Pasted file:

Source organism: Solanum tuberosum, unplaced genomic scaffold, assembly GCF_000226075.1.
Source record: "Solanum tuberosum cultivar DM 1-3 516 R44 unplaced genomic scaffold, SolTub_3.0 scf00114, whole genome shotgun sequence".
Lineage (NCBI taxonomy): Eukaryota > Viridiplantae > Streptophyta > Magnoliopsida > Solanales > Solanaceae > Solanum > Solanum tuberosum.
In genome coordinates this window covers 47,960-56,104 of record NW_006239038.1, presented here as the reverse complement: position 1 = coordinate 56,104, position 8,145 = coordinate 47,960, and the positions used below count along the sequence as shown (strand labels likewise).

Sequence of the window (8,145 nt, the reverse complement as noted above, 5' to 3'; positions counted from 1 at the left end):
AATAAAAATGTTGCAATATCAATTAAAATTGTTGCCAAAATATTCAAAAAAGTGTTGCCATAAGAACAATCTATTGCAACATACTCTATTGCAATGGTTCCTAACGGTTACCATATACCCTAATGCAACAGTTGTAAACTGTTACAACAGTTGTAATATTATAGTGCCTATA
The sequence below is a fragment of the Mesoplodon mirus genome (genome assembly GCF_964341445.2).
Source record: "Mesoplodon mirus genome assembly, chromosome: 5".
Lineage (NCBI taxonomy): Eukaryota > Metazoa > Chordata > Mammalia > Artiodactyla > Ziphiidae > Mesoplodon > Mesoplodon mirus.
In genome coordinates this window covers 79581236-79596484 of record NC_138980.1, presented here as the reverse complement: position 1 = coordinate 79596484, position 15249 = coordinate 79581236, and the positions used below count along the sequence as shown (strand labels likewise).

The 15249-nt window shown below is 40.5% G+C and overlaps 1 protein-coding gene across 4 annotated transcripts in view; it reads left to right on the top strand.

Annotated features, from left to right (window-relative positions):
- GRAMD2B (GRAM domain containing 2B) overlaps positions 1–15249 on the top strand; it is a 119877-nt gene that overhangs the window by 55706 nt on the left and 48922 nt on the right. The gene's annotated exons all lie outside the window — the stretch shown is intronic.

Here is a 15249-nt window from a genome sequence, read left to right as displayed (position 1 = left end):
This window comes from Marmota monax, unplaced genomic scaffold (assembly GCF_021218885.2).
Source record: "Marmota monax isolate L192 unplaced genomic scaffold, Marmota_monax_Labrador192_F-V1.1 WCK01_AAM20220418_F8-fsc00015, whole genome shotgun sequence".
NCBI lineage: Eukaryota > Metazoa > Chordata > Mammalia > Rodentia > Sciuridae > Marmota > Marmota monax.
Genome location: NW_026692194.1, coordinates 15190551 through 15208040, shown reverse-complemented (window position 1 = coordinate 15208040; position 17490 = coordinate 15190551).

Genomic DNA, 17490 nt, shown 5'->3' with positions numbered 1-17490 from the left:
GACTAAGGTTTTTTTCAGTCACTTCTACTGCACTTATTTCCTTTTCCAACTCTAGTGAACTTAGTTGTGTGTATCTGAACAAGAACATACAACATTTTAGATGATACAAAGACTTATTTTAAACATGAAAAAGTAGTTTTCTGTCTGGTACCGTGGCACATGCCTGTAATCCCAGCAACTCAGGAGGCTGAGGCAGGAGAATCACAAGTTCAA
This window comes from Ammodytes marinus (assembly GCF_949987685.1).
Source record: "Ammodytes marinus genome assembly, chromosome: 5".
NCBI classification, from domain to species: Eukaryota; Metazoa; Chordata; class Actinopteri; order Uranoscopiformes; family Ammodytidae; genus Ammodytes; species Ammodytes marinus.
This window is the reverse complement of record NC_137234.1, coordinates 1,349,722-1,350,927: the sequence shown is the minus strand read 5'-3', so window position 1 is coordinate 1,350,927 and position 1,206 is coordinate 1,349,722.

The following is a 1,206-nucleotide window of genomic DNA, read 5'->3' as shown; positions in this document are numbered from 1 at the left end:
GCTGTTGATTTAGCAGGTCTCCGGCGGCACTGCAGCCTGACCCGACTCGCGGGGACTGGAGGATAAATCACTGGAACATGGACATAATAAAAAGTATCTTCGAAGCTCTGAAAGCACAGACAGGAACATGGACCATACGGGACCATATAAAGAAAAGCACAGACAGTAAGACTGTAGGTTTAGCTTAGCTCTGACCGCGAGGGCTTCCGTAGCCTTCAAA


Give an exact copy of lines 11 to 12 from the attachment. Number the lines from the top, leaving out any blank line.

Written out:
The 15249-nt window shown below is 40.5% G+C and overlaps 1 protein-coding gene across 4 annotated transcripts in view; it reads left to right on the top strand.

Annotated features, from left to right (window-relative positions):